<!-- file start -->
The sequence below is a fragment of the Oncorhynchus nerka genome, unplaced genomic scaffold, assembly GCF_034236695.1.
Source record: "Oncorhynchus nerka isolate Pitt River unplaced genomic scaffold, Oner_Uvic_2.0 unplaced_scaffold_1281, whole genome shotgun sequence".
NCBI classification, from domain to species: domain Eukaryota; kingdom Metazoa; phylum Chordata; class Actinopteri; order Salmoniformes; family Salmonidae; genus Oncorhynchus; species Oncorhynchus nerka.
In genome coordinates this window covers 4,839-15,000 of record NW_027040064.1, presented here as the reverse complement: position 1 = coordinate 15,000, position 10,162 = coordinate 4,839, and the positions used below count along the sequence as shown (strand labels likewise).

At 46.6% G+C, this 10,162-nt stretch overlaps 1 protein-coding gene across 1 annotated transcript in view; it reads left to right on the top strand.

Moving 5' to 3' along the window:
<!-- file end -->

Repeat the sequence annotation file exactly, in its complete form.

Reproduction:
The sequence below is a fragment of the Oncorhynchus nerka genome, unplaced genomic scaffold, assembly GCF_034236695.1.
Source record: "Oncorhynchus nerka isolate Pitt River unplaced genomic scaffold, Oner_Uvic_2.0 unplaced_scaffold_1281, whole genome shotgun sequence".
NCBI classification, from domain to species: domain Eukaryota; kingdom Metazoa; phylum Chordata; class Actinopteri; order Salmoniformes; family Salmonidae; genus Oncorhynchus; species Oncorhynchus nerka.
In genome coordinates this window covers 4,839-15,000 of record NW_027040064.1, presented here as the reverse complement: position 1 = coordinate 15,000, position 10,162 = coordinate 4,839, and the positions used below count along the sequence as shown (strand labels likewise).

At 46.6% G+C, this 10,162-nt stretch overlaps 1 protein-coding gene across 1 annotated transcript in view; it reads left to right on the top strand.

Moving 5' to 3' along the window: